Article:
The Two Noble Kinsmen
John Fletcher and William Shakespeare
This collaboration doesn’t appear in the Folio edition of Shakespeare’s works and wasn’t published until 1634, but it was probably written in 1613–14, perhaps making it his last play. It is an odd piece that doesn’t get many revivals. It was the first production in the RSC’s Swan Theatre in 1986, had an Instant Classics production in 2015 and another Swan staging in 2016. This Shakespeare’s Globe production, recorded in 2018, is probably the most enjoyable of modern revivals. Ian Russell’s video puts you right in the Globe to share a performance that bears the hallmarks of Barrie Rutter’s direction: lively, direct, clear spoken and fun. This is a tragi-comedy that you can’t really take seriously.
The text has been heavily cut and the prologue and epilogue stripped away. There is a Morris dance troupe bang in the middle of the original text and Rutter picks up on this and begins the first scene celebrating the marriage of Theseus, Duke of Athens, and Hippolyta with a procession through the yard and a stomping, pole stamping dance to the opening song that sets the mood for the whole show.
Three queens arrive seeking revenge on Creon, the ruler of Thebes who has killed their husbands. Theseus wages war on Thebes where friends Palamon and Arcite, though troubled by Creon’s tyranny, fight for Thebes. They are captured and imprisoned.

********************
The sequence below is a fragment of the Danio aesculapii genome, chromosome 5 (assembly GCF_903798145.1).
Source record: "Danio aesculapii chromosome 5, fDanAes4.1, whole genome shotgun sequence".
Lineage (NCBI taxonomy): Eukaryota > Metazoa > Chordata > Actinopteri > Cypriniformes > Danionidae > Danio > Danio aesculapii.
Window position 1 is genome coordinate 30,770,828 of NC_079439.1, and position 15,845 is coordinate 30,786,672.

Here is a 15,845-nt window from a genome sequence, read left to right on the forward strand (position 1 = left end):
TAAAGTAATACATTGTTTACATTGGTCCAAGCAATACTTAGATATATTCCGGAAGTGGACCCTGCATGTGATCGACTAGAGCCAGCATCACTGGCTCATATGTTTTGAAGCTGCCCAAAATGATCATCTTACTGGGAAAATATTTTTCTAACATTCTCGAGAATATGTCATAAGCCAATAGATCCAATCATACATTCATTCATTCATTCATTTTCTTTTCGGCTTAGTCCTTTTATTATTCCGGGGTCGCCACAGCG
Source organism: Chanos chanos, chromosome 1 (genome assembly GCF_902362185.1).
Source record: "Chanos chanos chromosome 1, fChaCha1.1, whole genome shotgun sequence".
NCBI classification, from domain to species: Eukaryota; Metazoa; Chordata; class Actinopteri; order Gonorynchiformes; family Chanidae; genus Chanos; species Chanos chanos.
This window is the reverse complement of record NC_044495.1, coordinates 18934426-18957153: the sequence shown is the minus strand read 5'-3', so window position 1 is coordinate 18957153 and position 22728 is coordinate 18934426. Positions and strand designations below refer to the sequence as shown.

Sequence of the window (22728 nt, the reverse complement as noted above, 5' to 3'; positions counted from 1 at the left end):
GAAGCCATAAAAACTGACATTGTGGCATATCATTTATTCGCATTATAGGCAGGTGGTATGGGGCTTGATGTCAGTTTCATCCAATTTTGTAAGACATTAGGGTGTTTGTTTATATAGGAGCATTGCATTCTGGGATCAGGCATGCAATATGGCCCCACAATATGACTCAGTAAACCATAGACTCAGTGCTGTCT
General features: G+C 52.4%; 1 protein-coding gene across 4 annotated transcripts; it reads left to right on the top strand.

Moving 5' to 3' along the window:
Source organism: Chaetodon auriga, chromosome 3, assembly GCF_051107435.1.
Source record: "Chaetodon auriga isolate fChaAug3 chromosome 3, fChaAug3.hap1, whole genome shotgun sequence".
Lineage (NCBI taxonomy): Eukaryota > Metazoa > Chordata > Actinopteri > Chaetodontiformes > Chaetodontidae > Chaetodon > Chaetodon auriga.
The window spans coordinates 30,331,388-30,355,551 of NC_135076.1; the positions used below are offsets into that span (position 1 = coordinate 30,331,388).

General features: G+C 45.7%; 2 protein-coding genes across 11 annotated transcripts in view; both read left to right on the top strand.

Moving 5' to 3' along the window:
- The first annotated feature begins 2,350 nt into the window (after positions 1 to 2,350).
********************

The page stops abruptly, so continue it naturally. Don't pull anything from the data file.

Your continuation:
This is rapidly presented and the main story starts. From their prison cell, Arcite and Palamon glimpse Hippolyta’s sister Emilia and both immediately fall in love with her. These noble kinsmen, formerly blood brothers, now become sworn enemies. A relative in Theseus’ court gains Arcite’s release and he finds acceptance there. Palamon, set free by his gaoler’s daughter who has fallen for him, takes refuge in a forest and it is there that Arcite again encounters him and Theseus finds them fighting.
One young man is going to get the girl, the other lose his life.
There is a stately Theseus from Jude Akuwudike, Moyo Akande a gentle Hippolyta and Matt Henry (well remembered as Lola in Kinky Boots) as courtier Pirithous setting the standard for the lively songs and dances, while Ellora Torchia has to chose between Paul Stocker’s Palamon and Bryan Dick’s Arcite.
This is a strong cast who handle the text adroitly but the courtly romance is only half the play. What are the common people up to? There’s a schoolmaster (Jos Vantyler) who, like Quince in A Midsummer Night’s Dream, is preparing an entertainment for Theseus and Hippolyta and then the story of the gaoler’s (nameless) daughter’s infatuation.
The gaoler (Andy Cryer) already has a husband (Jon Trenchard) lined up for his daughter but she has her heart set on Palamon to the point of madness. Multi-talented Francesca Mills is bewitching; she may be small but she commands the theatre and the audience, quite rightly, love her.
Unlike Shakespeare’s other later romances, this doesn’t have an entirely happy ending but you won’t be shedding a tear either. You are never quite sure how things will turn out and careful cuts ensure it all moves swiftly. It's a medieval tale lifted from Chaucer, not real life, though it does show just how irrational love is. Just join these Globe groundlings and enjoy it.
Reviewer: Howard Loxton